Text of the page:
Model Questions, Part 1: “How Do You Know Me?”

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The next day Jesus decided to go to Galilee. He found Philip and said to him, “Follow me.” 44 Now Philip was from Bethsaida, the city of Andrew and Peter. 45 Philip found Nathanael and said to him, “We have found him of whom Moses in the Law and also the prophets wrote, Jesus of Nazareth, the son of Joseph.” 46 Nathanael said to him, “Can anything good come out of Nazareth?” Philip said to him, “Come and see.” 47 Jesus saw Nathanael coming toward him and said of him, “Behold, an Israelite indeed, in whom there is no deceit!” 48 Nathanael said to him, “How do you know me?” Jesus answered him, “Before Philip called you, when you were under the fig tree, I saw you.” 49 Nathanael answered him, “Rabbi, you are the Son of God! You are the King of Israel!” Jesus answered him, “Because I said to you, ‘I saw you under the fig tree,’ do you believe? You will see greater things than these.” And he said to him, “Truly, truly, I say to you, you will see heaven opened, and fthe angels of God ascending and descending on the Son of Man.”

Do you know someone who just “gets” you? Someone who is on the same wavelength with you? Or has the same “spirit animal” as you?  There’s something wonderful, and terrifying about being known and being seen. Look at Nathanael in these verses, he asks, “Can anything good come out of Nazareth?” He already makes a character assessment  based on his own ideas of Jesus’ origin.  Ironically, when Jesus sees Nathanael, he gives his own character assessment: Nathanael is a true Israelite with no deceit. Ever gossiped about someone who is polite and kind to you in return?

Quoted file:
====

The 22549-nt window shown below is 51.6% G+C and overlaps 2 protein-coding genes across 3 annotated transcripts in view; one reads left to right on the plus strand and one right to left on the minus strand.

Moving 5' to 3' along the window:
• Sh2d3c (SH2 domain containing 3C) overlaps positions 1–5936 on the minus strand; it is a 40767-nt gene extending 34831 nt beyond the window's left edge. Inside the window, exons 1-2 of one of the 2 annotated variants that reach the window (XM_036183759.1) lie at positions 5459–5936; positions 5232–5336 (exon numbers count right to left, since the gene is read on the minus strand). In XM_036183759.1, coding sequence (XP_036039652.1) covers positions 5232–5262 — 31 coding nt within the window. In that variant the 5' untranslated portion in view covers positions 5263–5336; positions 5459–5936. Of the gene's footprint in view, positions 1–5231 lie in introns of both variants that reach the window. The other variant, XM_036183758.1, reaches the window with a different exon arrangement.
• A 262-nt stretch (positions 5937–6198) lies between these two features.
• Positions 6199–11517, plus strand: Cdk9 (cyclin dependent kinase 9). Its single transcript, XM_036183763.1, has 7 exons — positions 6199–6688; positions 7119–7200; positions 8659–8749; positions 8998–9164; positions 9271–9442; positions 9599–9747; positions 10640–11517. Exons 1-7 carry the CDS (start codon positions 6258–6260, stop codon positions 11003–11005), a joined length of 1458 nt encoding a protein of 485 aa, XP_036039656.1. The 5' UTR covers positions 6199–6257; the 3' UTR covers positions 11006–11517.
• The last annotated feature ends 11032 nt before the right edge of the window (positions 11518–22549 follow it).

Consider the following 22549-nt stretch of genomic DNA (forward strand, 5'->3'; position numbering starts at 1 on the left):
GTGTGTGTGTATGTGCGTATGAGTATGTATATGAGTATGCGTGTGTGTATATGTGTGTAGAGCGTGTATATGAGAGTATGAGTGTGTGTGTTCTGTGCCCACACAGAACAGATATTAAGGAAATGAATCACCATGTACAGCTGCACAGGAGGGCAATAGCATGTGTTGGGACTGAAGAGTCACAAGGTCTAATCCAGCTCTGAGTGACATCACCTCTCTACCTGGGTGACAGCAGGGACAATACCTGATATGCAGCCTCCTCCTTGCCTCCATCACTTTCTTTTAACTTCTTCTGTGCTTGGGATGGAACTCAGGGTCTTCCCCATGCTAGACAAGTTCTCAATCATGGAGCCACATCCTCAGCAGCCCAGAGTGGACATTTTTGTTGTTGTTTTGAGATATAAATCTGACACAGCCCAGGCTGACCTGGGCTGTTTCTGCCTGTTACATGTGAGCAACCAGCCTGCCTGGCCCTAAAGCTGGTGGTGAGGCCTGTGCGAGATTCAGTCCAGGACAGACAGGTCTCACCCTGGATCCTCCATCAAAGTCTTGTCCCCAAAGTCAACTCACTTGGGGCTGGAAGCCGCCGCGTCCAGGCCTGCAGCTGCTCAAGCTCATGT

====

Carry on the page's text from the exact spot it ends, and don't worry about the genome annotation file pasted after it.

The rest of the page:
Everyone makes some kind of assessment about Jesus before they know him. We jump to conclusions about him and expect to see things before we even arrive there, based on what we learned as children or what someone said or what the news said.

But before we are even capable of having any preconceptions about Jesus, he knows us. Reading this, I’m reminded of God’s calling out Adam and Eve from hiding among the trees of the Garden. They hid, but God pursued, asking the question, “Why are you hiding?” though he certainly knew the reason.  Jesus says, “I saw you when you were chilling under the fig tree.” There’s something special about Jesus’ “I saw you.” It’s not like a Santa Claus, “He sees you when you’re sleeping” kind of thing. It’s more like, “You’ve been ignorant of my presence, but now I’m drawing near.”  It’s not even like meeting someone for the first time that you follow on Instagram: “Hey, we’ve never met, but I follow you on Instagram, so I know how many times your kids pooped today and what you had for lunch and which coffee shop you frequent.” No, Nathanael didn’t volunteer the information that Jesus knew or post it online, but Jesus was well acquainted with Nathanael from before time began.

To ask “How do you know me?” is a question from the first breath of faith, one that seeks to be known by our Creator and wants Him to draw near to us. Ask Jesus, “How do you know me?” and you might be surprised.


Written by keywoodblog

August 25, 2015 at 2:05 pm

Posted in Uncategorized

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